Zoar Presbyterian Church’s old sanctuary in 1944. Photo provided by the church.

Zoar Presbyterian Church’s old sanctuary in 1944. Photo provided by the church.

In 1888, a small group of families began meeting at the home of Freerk Klaahsen in a small Iowa community. Many of the families had migrated from Germany to begin their new lives in the open country. Soon, the Klaahsen home became too small and the group began to worship at a school.

By 1894, 20 charter members officially organized the Zoar Presbyterian Church. It was named after a nearby ravine known as Zoar Creek. Two acres of land were purchased to build the first church and it grew rapidly afterwards.

Now, the church is celebrating its 125th anniversary, a milestone for many small churches. But church leaders say the close family ties within the congregation have been key to its longevity.

“There’s a frontier feel to the church here and there’s such a strong family feeling. It’s a mom and pop church with a lot of strong family connections that are generational,” said the Reverend John Pea, pastor. “We’ve been able to pass that down. God has blessed them.”

Pea says the older generation in the church is working closely with younger families to incorporate them into leadership positions.

“All births are painful, yet a little exciting at the same time,” he said. “I’m seeing how this generational family to family is handled in terms of how this church operates. They’re learning to share power with younger generations.”

The strong sense of family has kept the community together for more than a century. Church historians say four charter member families are still represented today and with each passing generation, a new one emerges.

Pea says the agricultural community is here to stay even as younger generations look to the future.

“People come from about 100 miles radius to Zoar,” he said. “That speaks volumes for the caring of the church in that people are willing to come that distance because they are enmeshed in the body of Christ.”

The Reverend Ian McMullen is transitional general presbyter for the Presbyteries of Prospect Hill and North Central Iowa. In a time when churches are seeing decline, McMullen says churches in communities like George, where Zoar Presbyterian Church is located, are thriving.

The congregation of Zoar Presbyterian Church at its 50th anniversary celebration in 1944. Photo provided by the church.

The congregation of Zoar Presbyterian Church at its 50th anniversary celebration in 1944. Photo provided by the church.

“As a general presbyter, I see a lot of churches on a regular basis. They are holding fast in a world that is declining,” he said. “They’ve got strong youth involvement and good community input. I think the community ministry and strong leadership are virtues that are lacking in many churches.”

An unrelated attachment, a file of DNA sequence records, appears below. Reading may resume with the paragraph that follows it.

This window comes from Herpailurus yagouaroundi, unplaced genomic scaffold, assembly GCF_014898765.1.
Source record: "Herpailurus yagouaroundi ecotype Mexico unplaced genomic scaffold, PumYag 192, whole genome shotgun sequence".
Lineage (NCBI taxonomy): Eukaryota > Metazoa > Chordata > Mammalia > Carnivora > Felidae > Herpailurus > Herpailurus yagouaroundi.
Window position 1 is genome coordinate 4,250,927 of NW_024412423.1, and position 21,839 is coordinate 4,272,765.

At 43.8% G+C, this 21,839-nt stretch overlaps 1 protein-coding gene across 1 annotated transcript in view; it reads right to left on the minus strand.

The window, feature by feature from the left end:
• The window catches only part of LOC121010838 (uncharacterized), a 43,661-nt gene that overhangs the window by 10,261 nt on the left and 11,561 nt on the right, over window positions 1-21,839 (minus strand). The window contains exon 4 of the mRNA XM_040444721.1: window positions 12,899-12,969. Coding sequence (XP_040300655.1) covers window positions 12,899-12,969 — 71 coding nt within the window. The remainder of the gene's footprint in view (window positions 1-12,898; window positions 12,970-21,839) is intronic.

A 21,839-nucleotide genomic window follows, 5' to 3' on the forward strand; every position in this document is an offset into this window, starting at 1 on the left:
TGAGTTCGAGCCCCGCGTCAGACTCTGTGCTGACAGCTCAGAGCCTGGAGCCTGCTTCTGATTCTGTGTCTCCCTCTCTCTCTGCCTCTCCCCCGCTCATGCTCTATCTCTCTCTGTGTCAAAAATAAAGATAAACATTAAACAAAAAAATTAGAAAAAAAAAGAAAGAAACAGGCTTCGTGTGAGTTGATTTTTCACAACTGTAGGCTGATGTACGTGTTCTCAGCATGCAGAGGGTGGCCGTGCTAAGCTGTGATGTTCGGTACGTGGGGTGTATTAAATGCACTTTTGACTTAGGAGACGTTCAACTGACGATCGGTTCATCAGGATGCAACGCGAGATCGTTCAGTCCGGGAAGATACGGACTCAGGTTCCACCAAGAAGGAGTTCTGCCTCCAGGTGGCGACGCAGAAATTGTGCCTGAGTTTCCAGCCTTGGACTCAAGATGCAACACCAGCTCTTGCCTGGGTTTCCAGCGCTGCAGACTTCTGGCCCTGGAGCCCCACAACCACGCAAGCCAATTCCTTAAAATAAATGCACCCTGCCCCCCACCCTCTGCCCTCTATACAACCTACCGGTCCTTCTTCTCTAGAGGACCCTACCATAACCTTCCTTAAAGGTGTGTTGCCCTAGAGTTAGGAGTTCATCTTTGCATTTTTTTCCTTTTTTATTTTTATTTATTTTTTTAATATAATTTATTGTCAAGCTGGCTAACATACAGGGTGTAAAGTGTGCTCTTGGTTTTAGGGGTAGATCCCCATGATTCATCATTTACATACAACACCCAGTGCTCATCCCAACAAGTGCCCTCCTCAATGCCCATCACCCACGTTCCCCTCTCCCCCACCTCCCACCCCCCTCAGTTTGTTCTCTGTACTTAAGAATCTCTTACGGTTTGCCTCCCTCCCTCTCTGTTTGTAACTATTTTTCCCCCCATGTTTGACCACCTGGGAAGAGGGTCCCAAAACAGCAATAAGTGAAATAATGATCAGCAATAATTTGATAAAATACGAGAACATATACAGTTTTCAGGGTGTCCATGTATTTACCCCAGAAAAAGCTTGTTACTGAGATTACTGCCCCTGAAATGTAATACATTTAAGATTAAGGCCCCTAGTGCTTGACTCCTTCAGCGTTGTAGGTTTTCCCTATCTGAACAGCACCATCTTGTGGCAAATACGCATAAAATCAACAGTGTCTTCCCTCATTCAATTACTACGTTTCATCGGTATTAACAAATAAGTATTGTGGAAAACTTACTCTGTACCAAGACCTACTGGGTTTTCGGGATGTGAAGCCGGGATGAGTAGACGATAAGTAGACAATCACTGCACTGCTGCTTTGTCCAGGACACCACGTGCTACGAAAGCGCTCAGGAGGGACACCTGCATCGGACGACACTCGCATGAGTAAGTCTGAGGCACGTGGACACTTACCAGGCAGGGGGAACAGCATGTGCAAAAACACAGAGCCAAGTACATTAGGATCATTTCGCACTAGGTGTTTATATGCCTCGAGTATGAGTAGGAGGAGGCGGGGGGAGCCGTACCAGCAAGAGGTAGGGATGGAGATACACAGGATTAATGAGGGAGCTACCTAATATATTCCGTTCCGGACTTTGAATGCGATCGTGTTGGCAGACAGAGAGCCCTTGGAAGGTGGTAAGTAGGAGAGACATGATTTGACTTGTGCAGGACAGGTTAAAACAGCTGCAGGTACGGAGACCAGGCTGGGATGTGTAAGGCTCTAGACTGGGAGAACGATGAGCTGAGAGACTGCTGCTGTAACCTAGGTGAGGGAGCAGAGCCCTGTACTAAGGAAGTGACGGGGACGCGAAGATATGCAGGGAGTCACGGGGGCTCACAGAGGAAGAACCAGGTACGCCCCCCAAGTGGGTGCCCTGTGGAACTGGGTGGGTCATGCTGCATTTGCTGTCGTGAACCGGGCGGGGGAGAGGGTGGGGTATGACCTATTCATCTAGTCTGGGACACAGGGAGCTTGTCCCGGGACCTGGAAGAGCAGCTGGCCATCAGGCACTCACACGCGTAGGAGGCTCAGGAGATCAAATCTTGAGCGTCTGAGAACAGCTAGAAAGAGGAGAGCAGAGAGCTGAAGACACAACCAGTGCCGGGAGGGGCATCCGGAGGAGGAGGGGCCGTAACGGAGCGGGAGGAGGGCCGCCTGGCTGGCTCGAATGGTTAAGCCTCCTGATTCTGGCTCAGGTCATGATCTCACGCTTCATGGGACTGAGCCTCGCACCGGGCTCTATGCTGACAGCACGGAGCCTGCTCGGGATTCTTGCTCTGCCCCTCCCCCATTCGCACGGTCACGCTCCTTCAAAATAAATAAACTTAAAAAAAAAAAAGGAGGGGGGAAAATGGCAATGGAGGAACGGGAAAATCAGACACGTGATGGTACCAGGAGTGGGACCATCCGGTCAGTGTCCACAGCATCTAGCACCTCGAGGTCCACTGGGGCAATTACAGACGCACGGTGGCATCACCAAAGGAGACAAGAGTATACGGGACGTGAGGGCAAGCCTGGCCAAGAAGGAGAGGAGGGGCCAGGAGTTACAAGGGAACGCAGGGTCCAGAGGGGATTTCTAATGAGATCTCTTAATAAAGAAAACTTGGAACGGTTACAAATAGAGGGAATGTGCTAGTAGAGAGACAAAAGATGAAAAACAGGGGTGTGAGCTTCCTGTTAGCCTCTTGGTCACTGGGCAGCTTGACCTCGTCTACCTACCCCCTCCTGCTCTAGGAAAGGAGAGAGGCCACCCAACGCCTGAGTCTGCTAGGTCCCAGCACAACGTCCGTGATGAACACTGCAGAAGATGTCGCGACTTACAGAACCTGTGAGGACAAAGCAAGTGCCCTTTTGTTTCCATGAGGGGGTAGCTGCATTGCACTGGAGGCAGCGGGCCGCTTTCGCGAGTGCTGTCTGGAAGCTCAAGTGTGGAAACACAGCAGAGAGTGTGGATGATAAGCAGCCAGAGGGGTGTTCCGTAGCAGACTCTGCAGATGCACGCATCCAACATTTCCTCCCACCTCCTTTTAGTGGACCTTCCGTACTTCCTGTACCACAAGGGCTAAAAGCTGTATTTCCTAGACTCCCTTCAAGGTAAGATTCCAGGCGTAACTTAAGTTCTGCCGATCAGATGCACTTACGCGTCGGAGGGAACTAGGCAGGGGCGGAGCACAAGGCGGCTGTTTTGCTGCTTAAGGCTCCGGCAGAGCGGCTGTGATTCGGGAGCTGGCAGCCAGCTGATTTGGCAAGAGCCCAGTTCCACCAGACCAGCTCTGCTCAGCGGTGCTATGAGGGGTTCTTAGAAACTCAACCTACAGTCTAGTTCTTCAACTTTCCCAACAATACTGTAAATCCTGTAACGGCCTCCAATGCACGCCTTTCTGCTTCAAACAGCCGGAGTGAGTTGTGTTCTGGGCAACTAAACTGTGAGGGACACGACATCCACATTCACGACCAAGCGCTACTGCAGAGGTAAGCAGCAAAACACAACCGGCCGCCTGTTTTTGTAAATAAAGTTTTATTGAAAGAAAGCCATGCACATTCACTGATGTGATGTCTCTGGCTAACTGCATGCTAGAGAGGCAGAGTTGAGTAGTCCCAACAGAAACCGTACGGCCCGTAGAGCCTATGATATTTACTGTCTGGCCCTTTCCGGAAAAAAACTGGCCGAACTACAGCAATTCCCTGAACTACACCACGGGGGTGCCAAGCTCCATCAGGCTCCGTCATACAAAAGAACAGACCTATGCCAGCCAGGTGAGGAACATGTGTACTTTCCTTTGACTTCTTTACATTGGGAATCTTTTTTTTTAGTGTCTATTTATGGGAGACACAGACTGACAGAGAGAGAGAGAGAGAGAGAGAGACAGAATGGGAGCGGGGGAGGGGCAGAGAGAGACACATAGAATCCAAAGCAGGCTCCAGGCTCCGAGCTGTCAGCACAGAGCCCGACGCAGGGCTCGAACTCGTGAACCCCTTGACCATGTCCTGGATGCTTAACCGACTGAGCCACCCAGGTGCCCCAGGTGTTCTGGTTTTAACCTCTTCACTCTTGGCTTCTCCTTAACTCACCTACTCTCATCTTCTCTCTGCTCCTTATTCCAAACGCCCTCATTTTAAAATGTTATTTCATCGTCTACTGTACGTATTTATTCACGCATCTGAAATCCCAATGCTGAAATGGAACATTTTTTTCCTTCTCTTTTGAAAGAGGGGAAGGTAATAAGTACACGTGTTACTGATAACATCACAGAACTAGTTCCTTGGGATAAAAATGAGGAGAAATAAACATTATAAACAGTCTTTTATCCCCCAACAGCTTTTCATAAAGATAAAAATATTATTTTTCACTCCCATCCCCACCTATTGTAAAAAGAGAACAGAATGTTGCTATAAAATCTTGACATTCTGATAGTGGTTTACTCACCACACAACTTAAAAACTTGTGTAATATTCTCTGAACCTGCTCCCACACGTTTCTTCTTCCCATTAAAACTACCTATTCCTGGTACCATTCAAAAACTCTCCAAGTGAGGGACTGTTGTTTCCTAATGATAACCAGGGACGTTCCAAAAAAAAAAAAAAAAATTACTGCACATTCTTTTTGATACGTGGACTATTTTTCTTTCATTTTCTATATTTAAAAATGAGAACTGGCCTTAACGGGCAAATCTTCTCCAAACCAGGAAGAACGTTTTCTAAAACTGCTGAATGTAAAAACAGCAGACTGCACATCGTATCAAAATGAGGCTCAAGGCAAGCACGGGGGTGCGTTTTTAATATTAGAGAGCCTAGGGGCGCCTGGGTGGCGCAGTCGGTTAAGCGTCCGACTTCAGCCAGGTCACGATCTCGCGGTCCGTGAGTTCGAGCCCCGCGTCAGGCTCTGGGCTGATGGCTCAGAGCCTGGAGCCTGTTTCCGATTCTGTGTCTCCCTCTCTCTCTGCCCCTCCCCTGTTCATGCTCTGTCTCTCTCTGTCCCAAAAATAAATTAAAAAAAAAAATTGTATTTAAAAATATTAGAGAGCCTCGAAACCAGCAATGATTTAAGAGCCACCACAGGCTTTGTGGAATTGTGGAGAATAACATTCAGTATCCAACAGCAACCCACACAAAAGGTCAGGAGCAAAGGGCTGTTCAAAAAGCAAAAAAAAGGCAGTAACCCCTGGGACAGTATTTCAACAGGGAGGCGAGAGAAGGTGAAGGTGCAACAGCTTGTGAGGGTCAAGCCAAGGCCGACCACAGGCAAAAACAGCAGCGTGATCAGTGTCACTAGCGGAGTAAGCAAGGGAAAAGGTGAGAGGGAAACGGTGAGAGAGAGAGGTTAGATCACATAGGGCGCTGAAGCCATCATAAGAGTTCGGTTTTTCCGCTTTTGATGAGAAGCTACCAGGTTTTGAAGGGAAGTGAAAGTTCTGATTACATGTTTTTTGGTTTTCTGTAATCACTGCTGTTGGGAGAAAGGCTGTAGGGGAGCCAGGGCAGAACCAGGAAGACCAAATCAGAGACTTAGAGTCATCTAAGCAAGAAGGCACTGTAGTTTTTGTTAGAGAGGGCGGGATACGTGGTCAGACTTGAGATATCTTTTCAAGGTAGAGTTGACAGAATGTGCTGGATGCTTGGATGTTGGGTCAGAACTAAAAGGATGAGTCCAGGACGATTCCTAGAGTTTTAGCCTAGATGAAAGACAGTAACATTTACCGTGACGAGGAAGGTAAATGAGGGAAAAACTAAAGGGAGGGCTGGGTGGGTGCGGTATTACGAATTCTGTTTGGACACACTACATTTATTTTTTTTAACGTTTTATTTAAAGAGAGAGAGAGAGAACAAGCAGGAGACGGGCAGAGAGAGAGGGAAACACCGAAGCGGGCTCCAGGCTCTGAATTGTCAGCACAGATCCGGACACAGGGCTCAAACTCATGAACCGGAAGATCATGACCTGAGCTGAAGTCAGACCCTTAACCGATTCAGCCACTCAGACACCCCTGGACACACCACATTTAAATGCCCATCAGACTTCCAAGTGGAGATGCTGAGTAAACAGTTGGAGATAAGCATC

Pea also credits consistent leadership over the years as a factor for the church’s commitment to ministry, saying his two predecessors each served the church for 17 years.

“The church has had consistency in pastoral leadership over long periods of time. Both pastors felt a strong missional kind of church reality that we need to be serving one another and serving our community and there’s a strong sense of that as well,” he said. “These are people who care about one another strongly.”

Pea adds that Zoar is also moving toward becoming a Matthew 25 church.

“We will be pushing that and the whole notion that God is here, and we are called to talk to our neighbors and find those lost sheep who need a home,” he said. “There is loneliness out there, even in small towns among single moms and single parents in general and we need to reach out to them as well.”

Pea adds that Zoar faces the same challenges and struggles as other churches.

“We care about one another intensely and we know about one another’s lives and share good news and bad news,” he said. “At the same time, as I see the world around me, loneliness is becoming a reality for people I’ve met and sometimes technology doesn’t meet that gap. Rural churches have an insight in how to embody a connection with one another in Christ.”

Pea says the church has a gift for solving problems in Christ: spending time eating, talking, and sharing with one another instead of rushing in and rushing out. McMullen agrees.

“Christianity is all about relationships,” he said. “Zoar is being incarnational and intentional and that’s why they’re a blessing in this community, not declining.”

The Reverend Dr. J. Herbert Nelson, II, Stated Clerk of the General Assembly of the Presbyterian Church (U.S.A.), agrees.

“This milestone at Zoar reminds us that the hand of God embraces small church ministries as effective tools for the transformation of people and whole communities,” he said. “Zoar still remains a witness in a community while celebrating her journey through the ages. Thanks be to God! Hallelujah!”

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